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Qantas: Airbus wins Project Sunrise

Qantas: Airbus wins Project Sunrise

The Airbus A350-1000 has been selected by Qantas for Project Sunrise. Not a big surprise, as Boeing had effectively ceded the win some time ago when it delayed the development of the B777X.

But this is no assurance that the overall project will go ahead. The press release states – my emphasis:

‘After detailed evaluation of the Boeing 777X and Airbus A350, Qantas has selected the A350-1000 as the preferred aircraft if Sunrise proceeds.’

Qantas Press Release


The aircraft will be powered by the Rolls Royce Trent XWB engine and Airbus will add a fuel tank, slightly increasing the maximum takeoff weight that Project Sunrise routes will require.

No Airbus order though

It should be noted that Qantas has not made an order for the plane as yet, but has negotiated an extension on the order deadline from February to March 2020.

The extension of the plane order window will still allow Qantas to start flights for its scheduled start of the Sunrise Project in the first half of 2023.

‘No orders have been placed but Qantas will work closely with Airbus to prepare contract terms for up to 12 aircraft ahead of a final decision by the Qantas Board.

Qantas Press Release

So the project is still up in the air, despite choosing the winning plane.

Industrial negotiation

Qantas still has to negotiate terms with the pilots for changed working conditions on the flights as well as ‘efficiencies’. These could be difficult and painful, so its no surprise that Qantas is seeking extra time.

‘Qantas has put forward a number of suggestions to AIPA on how the gap might be closed while still offering three per cent annual pay increases and promotional opportunities to its long haul pilots. Discussions centre on productivity and efficiency gains, including the ability to use the same pilots across its A350 Sunrise aircraft and the airline’s existing fleet of Airbus A330s.’

Qantas Press Release

Approval from regulators

After the plane choice, the industrial agreement, the third area to settle before the project can proceed is regulatory approval.

Qantas will use the evidence it has collected from the recent research flights about flight crew performance to bolster its argument to the Civil Aviation Safety Authority which will need to approve an extension to current operating limits to make these ultra long haul services possible.

‘Based on detailed information already provided by Qantas on its fatigue risk management system, CASA has provisionally advised that it sees no regulatory obstacles to the Sunrise flights.’

Qantas Press Release

Aircraft Interior

The Sunrise Project will herald the next evolution in Qantas cabins and seats across all classes. The press release highlights the need for a stretching and movement area particularly for those poor possums caged in Economy. Does that mean a bar for Economy?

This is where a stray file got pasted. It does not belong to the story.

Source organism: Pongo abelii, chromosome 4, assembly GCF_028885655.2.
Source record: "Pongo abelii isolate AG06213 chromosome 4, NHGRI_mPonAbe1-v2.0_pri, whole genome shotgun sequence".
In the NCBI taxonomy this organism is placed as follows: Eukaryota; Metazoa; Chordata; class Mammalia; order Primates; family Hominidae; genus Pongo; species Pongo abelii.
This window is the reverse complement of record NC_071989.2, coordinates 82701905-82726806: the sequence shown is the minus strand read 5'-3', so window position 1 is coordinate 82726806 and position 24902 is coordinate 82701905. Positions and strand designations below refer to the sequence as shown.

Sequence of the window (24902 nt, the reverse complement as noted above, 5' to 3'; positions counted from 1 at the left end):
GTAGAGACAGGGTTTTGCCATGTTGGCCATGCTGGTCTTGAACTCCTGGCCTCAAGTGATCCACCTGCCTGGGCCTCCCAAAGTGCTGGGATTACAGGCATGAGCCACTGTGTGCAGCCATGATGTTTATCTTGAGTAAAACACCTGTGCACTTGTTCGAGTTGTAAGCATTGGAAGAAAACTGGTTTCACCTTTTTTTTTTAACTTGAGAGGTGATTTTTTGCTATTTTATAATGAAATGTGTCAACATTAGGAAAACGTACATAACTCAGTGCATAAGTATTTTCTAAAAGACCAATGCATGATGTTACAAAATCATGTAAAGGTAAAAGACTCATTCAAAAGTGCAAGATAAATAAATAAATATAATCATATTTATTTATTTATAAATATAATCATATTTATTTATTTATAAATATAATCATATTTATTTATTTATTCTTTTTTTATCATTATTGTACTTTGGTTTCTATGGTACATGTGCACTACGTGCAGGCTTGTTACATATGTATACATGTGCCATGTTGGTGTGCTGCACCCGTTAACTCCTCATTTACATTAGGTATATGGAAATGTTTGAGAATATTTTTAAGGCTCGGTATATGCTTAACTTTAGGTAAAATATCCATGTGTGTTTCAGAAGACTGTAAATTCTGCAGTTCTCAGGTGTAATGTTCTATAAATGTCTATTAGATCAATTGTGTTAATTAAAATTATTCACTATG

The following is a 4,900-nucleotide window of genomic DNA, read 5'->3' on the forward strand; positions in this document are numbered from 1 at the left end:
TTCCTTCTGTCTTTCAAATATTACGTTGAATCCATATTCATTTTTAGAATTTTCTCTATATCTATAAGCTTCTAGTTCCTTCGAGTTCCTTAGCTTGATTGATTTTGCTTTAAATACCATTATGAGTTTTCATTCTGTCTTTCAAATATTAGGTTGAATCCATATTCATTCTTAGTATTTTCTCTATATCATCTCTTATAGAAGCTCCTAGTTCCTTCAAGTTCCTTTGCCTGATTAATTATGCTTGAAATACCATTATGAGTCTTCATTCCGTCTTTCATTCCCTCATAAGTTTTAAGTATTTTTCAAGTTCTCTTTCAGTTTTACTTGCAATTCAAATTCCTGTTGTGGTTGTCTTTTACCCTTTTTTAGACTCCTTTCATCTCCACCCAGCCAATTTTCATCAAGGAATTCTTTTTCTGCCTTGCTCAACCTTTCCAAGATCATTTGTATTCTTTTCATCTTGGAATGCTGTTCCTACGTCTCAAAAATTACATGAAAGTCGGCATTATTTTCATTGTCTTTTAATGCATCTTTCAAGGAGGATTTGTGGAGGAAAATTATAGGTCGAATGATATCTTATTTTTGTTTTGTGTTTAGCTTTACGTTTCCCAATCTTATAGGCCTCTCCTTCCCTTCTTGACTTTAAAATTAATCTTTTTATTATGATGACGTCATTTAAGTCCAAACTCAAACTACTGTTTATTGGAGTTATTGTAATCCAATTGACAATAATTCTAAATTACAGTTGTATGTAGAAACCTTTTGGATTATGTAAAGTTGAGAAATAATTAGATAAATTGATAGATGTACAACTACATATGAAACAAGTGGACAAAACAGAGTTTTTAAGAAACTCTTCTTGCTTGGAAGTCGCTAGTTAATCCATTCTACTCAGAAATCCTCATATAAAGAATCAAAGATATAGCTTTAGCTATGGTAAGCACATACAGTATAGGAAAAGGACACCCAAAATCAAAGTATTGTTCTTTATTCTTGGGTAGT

Qantas also seems wedded to the new service flow it has been testing on the Project Sunrise flights, centered around the timezone at the final destination.

Where does this leave us with Project Sunrise?

Well closer than we were a week ago when Qantas delayed its decision.

Qantas would not have made a decision on the aircraft unless it was convinced it had actually chosen a product capable of the job. This will be cemented once Qantas actually places an order – an order that will probably still have some capacity for Qantas to change the specifics so that the 12 (same as the number of A380’s they have) A350-1000’s becomes a replacement for the A380’s, Project Sunrise or no Project Sunrise.

“The aircraft and engine combination is next generation technology but it’s thoroughly proven after more than two years in service. This is the right choice for the Sunrise missions and it also has the right economics to do other long haul routes if we want it to.”

Alan Joyce

And you can bet that mathematician Alan has looked at the economics every which way. Alan has also proved that he can be a tough negotiator – he even closed down the international operation to prove that. So, I have no doubt about his ability to negotiate the agreement he wants with pilots.

“We’ve done a lot of work on the economics and we know the last gap we have to close is some efficiency gains associated with our pilots. We’re offering promotions and an increase in pay but we’re asking for some flexibility in return, which will help lower our operating costs.”

Alan Joyce

2PAXfly Takeout

I am still as skeptical as ever about Project Sunrise. However, what I have realised is that the project is really about what plane and service improvements Qantas will adopt to replace its A380 operations. So the winner is Airbus.

Whether the Project Sunrise 21 hour flights go ahead or not, Qantas is tying its long haul strategy to Airbus A350’s. Don’t think that once they order, they will be tied to A350-1000’s, but they will be tied to Airbus. I’m sure the order contract will be written so that Qantas can chop and change the specifications within the overall figure of the contract.

It’s the industrial and regulatory agreements that will really determine whether Project Sunrise will go ahead. These agreements will lay the foundation for future flexibility with pilots and regulatory authorities whether Qantas is embarking on 21-hour flights or not.

The other spinoff from the Sunrise Project will be new seating, cabins, and service design. It makes me happy that Qantas will be renewing these since they now lag well behind the best industry practice. Did anyone mention enclosed business class, or even first class, and dine-on-demand?

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